“They were riding him about being a Southerner and playing ball with a Black man," Robinson wrote. "Without a glance in their direction, he left his position and walked over to me. He put his hand on my shoulder and began talking to me. His words weren’t important. I don’t even remember what he said. It was the gesture of comradeship and support that counted. As he stood talking with me with a friendly arm around my shoulder, he was saying loud and clear, ‘Yell. Heckle. Do anything you want. We came here to play baseball.'"

Reese's support for Robinson was not limited to this single act. Throughout that difficult first year in the major leagues, Reese helped keep Robinson's morale up amid all the abuse.

Pee Wee Reese became good friends with Robinson and was able to use humor to alleviate some of the tension.

Their rapport soon led shortstop Reese and second baseman Robinson to become one of the most effective defensive pairs in the sport's history. The friendship between Reese and Robinson is prominent in Roger Kahn's classic 1972 work, "The Boys of Summer." When Robinson died in 1972, Pee Wee Reese was one of the pallbearers at his funeral.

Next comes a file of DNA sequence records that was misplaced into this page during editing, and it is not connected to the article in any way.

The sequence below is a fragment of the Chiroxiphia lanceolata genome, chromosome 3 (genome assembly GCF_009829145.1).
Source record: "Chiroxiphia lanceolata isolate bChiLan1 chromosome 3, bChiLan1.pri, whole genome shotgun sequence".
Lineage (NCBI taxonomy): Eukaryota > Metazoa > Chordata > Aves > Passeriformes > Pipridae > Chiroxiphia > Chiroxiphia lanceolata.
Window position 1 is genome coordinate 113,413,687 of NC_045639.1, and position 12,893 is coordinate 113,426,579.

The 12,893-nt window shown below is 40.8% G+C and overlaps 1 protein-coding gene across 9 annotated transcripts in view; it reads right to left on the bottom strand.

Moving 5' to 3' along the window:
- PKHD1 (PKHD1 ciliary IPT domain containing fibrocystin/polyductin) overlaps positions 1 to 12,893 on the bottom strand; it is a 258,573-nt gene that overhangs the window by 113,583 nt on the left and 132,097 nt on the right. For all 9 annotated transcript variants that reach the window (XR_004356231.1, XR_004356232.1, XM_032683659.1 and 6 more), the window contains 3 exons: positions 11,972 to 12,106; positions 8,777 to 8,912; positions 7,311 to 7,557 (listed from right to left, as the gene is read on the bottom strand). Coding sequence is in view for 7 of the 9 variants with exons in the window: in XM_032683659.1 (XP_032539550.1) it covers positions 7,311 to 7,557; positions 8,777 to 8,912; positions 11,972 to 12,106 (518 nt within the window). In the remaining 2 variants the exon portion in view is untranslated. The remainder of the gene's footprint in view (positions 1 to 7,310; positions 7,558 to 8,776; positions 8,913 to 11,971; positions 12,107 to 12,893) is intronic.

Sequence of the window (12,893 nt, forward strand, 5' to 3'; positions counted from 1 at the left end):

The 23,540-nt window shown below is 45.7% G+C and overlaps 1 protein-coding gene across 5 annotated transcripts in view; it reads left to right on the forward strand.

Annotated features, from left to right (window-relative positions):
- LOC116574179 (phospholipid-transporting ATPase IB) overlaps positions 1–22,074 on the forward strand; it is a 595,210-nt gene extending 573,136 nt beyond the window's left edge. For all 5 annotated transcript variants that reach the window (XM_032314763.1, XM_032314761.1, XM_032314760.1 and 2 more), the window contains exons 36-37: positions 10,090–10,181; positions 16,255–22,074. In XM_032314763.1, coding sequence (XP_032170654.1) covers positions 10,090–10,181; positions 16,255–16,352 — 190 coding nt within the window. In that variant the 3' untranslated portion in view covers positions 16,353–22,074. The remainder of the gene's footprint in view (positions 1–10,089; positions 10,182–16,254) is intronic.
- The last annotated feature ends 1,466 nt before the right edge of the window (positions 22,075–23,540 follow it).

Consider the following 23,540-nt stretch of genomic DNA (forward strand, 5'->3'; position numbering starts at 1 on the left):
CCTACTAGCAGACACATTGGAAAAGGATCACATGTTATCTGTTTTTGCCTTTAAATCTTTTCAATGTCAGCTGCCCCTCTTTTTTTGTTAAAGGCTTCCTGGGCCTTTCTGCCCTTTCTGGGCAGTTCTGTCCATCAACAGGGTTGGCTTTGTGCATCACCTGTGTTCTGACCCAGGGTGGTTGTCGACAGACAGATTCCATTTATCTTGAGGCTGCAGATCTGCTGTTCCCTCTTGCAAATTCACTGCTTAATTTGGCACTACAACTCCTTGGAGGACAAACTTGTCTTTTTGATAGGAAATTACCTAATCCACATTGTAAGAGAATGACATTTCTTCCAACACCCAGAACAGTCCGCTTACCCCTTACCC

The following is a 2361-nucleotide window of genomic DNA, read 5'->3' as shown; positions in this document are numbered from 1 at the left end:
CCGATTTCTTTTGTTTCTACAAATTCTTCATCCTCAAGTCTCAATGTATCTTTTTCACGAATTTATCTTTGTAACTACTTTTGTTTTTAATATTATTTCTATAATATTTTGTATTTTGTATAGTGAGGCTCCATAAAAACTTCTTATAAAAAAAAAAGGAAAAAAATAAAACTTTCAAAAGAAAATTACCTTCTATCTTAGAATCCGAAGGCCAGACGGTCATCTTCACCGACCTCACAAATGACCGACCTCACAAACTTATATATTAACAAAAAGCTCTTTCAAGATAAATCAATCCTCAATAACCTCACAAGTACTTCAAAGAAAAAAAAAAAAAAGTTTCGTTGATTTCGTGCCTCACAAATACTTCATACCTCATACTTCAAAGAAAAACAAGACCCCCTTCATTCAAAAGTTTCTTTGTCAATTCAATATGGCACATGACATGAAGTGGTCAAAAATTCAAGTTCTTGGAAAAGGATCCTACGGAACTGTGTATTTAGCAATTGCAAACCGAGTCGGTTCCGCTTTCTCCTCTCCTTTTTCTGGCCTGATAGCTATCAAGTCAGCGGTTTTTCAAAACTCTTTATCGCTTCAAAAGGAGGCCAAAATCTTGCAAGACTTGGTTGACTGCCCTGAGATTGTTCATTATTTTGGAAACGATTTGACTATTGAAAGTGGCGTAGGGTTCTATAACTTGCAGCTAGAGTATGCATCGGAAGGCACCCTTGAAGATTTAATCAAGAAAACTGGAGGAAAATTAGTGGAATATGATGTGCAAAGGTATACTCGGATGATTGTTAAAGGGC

Later Career

In 1949, Reese had his only league lead in a significant batting category, topping the National League with 132 runs scored. The Dodgers won the pennant again that year, but the Yankees continued to dominate in the World Series. Reese became the Dodgers' team captain in 1950. In 1951, he had his career high in RBI, with 84. In 1952, he led the National League in stolen bases with 30.

In 1955, the Dodgers won their first World Series. Pee Wee Reese had two RBI in Game 2. In Game 7, he singled and scored an insurance run. While in the field, he doubled Gil McDougald off first base after Sandy Amorós made a sensational catch of a Yogi Berra fly ball in left field and relayed the throw to Reese to help preserve the victory.

Career Statistics

In a 16-year major league career, Reese played in 2,166 games, accumulating 2,170 hits in 8,058 at bats for a .269 career batting average along with 126 home runs, 885 runs batted in and an on-base percentage of .366. He retired with a .962 fielding percentage. In 44 World Series games, he batted .272 (46-for-169) with 20 runs, two home runs and 16 RBI.

Later Life and Death

In his later years, Reese worked at Hillerich & Bradsby, makers of Louisville Slugger baseball bats in Kentucky. During the final years of his life, he battled prostate and lung cancer while also recovering from a broken hip. Reese died on Aug. 14, 1999, at his Louisville home.